public void exerciseTestedObjectsTogether() {
      Data data = new Data();
      // Save data into application database or other data store.


      // Verify notification was sent.

We are not going to deal with the actions mentioned in the comments above in this brief overview, but don't assume they are necessarily difficult to achieve. The @Tested API hides a lot of power behind one seemingly small annotation. Even more, it can be used as a meta-annotation, so you can create your own annotations from it, such as "@SUT" (for "System Under Test"), or "@DataObject", or "@Dependency"...

Using the mocking API

Lets now see how mocking is done with this API. It is the largest one (three annotations, six classes, and one interface), but that shouldn't be taken as a suggestion to use it in every test. On the contrary, mocking (as well as "faking", discussed in the next section) is best used in moderation.

Creating a "mock object"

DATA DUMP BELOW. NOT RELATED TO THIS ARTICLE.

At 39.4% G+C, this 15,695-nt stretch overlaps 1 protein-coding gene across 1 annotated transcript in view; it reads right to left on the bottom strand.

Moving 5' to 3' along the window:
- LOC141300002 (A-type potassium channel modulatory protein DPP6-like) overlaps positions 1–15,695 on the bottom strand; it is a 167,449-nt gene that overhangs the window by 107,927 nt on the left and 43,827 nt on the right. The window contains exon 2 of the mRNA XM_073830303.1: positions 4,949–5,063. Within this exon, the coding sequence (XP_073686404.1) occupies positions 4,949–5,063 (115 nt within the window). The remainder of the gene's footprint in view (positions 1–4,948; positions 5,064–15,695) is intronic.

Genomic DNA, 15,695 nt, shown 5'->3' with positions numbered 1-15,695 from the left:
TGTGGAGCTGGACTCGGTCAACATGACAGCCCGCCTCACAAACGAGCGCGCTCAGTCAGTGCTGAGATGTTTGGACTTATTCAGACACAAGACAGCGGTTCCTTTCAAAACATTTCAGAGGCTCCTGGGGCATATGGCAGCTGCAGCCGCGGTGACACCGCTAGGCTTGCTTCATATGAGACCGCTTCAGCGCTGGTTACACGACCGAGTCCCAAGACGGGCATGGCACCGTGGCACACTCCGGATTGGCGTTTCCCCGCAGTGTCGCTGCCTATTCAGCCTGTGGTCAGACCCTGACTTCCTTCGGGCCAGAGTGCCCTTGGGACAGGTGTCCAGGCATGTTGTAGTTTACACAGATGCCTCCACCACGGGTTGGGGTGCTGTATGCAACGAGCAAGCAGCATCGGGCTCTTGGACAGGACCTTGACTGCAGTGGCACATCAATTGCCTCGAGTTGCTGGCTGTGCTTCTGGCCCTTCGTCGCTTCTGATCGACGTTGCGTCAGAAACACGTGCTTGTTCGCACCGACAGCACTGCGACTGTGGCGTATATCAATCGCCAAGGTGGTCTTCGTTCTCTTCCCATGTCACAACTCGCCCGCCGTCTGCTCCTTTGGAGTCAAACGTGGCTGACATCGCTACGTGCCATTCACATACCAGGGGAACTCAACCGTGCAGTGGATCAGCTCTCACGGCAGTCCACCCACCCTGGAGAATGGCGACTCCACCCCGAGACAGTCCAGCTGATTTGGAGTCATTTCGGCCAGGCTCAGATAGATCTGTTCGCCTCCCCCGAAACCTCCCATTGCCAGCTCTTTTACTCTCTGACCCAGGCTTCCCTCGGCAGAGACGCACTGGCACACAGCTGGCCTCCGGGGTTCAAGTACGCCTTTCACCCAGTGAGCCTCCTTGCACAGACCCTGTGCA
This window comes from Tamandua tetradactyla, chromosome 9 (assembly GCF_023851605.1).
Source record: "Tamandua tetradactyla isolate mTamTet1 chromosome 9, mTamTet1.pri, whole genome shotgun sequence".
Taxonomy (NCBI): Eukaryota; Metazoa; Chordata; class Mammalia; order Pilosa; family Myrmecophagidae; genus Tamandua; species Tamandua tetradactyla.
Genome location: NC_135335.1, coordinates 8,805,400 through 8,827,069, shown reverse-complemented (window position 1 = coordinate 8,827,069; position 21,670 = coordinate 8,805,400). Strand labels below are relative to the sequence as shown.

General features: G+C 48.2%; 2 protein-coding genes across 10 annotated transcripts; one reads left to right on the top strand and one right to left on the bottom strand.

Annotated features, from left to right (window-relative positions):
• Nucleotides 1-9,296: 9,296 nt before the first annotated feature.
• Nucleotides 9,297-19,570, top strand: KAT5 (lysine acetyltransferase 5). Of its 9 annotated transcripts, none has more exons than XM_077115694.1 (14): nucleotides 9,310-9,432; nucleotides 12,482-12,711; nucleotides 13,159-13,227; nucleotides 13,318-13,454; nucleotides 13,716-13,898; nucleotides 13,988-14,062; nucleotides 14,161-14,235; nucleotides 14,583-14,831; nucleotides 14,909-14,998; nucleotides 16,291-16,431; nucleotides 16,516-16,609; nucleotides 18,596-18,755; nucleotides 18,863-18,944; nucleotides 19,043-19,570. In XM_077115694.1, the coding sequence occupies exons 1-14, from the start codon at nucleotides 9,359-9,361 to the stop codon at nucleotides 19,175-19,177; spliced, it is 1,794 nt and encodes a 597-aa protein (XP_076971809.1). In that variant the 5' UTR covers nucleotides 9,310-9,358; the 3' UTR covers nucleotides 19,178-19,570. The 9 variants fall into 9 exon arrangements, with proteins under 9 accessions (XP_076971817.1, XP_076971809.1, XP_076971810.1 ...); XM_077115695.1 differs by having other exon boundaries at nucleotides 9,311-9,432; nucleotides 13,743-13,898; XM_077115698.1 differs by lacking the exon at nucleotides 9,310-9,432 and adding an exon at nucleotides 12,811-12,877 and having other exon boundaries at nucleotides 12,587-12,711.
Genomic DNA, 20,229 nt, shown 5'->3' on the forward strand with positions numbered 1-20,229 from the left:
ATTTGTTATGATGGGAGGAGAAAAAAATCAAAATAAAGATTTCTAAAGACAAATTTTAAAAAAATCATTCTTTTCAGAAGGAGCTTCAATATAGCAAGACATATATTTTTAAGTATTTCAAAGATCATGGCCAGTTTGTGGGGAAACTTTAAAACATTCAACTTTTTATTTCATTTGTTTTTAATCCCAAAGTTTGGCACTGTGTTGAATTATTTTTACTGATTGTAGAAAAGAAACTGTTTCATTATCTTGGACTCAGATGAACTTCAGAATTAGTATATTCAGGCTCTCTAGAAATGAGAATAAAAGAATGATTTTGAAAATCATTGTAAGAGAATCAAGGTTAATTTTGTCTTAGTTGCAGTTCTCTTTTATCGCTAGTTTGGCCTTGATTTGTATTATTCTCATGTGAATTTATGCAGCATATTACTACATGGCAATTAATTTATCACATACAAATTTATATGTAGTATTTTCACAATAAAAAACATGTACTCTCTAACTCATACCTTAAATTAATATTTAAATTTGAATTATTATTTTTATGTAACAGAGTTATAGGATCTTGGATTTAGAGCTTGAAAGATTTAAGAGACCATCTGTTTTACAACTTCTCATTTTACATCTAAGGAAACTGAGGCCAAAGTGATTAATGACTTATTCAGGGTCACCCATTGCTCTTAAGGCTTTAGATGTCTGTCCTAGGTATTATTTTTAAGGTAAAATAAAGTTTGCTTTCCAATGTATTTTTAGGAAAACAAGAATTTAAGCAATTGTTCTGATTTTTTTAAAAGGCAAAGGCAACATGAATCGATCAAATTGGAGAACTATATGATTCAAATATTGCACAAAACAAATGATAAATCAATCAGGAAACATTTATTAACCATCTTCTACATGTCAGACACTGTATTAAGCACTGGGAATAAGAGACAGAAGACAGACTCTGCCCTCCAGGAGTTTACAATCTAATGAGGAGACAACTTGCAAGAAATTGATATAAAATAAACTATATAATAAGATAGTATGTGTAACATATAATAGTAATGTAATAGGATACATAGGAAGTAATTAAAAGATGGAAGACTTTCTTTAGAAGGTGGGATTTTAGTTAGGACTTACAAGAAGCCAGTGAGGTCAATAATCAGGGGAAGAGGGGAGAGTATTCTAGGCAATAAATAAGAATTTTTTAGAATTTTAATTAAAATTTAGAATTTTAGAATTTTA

In a test class, declare a mock field of the type you wish to mock, and annotate it with @Mocked, @Injectable, or @Capturing. When mocking a class, @Injectable means that only the instance assigned to the mock field will have mock behavior; otherwise, all instances of the mocked class will be mocked.

import org.junit.*;
import mockit.*;

public class MyFirstJMockitTest
   // Mocked instances will be automatically created and assigned to annotated mock fields:
   Collaborator mock1; // all current and future instances are mocked

   AnotherDependency anotherMock; // only one particular instance is mocked

   public void myFirstTestMethod() {
      // Any mock field can be used here or in any other test method of the test class.

   public void testMethodWithMockParameter(@Mocked YetAnotherDependency testSpecificMock) {


The test class above shows something unusual: the second test method declares a parameter! Normally, JUnit/TestNG test methods are not allowed to have parameters. When using JMockit, however, such mock parameters are allowed. In general, it's best to use mock fields of the test class only when the mocked types are needed by most or all tests in the class. Otherwise, mock parameters with scope limited to a single test are preferred. JMockit will always take care of instantiating the mocked type and either assigning the instance to the mock field (provided it's a non-final instance field) or passing it as an argument when the test method is invoked by the test runner.